Calcium-dependent and calcium-independent adhesive mechanisms are present during initial binding events of neural retina cells.

Journal Article

The hypothesis that intercellular adhesion can be subdivided into two separable phenomena, an initial recognition event and a subsequent stabilization, is supported by the use of a new cell binding assay that provides a quantitative measure of intercellular binding strengths. Radioactive single cells are brought into contact with cell monolayers at 4 degrees C in sealed compartments. The compartments are inverted and a centrifugal force is then applied tending to dislodge the probe cells from the monolayers. By varying the speed of centrifugation, the force maintaining association between embryonic chick neural retina cells was determined to be on the order of 10(-5) dynes after incubation at 4 degrees C. Brief incubations at 37 degrees C resulted in significant strengthening of the intercellular bond. Using this cell binding assay, neural retina cells were shown to exhibit both a Ca++-independent and a Ca++-dependent mechanism in their initial binding to one another.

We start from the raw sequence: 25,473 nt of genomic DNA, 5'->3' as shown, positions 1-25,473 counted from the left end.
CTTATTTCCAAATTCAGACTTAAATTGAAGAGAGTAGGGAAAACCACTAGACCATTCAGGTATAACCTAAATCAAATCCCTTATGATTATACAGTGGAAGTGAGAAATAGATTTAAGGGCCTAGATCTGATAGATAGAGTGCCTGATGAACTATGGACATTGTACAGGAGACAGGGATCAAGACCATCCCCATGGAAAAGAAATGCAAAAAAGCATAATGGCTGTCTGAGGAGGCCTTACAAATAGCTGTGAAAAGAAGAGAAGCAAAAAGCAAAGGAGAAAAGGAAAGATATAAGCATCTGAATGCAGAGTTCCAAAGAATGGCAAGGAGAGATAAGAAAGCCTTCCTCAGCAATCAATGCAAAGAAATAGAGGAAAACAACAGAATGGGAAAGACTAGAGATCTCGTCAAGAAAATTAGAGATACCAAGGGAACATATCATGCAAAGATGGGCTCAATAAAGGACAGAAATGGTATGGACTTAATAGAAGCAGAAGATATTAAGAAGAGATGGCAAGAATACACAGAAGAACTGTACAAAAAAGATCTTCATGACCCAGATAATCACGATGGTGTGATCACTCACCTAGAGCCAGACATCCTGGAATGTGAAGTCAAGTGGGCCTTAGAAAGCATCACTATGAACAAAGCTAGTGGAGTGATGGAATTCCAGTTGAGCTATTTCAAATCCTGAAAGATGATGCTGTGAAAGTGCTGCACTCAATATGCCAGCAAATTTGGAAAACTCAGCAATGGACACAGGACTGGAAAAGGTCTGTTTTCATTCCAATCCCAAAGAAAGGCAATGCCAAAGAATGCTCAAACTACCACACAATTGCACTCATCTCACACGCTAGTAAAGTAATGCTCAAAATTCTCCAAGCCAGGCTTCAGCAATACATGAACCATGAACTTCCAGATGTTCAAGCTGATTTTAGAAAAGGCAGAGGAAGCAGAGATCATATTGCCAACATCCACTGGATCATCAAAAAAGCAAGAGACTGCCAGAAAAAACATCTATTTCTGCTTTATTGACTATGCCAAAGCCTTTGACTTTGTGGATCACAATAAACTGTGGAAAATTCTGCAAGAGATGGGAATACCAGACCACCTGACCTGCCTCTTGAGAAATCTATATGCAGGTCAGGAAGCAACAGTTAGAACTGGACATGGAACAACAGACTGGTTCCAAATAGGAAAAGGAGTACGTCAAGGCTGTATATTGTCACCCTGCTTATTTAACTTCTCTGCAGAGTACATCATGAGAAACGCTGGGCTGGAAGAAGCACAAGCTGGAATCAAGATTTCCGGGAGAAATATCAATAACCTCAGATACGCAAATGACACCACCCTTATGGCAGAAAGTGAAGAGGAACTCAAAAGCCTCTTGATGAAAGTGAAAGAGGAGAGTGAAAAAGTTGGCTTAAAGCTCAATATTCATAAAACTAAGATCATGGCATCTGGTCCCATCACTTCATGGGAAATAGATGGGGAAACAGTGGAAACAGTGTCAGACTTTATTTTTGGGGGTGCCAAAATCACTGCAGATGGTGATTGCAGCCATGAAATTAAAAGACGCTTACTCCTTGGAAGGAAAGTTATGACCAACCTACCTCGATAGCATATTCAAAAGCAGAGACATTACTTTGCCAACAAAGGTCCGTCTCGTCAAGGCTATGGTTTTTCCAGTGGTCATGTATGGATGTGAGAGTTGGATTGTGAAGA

Full Text

Duke Authors

Cited Authors

  • McClay, DR; Marchase, RB

Published Date

  • January 1, 1982

Published In

Volume / Issue

  • 18 / 4

Start / End Page

  • 469 - 478

PubMed ID

  • 7085780

Pubmed Central ID

  • 7085780

Electronic International Standard Serial Number (EISSN)

  • 1097-4644

International Standard Serial Number (ISSN)

  • 0730-2312

Digital Object Identifier (DOI)

  • 10.1002/jcb.1982.240180408


  • eng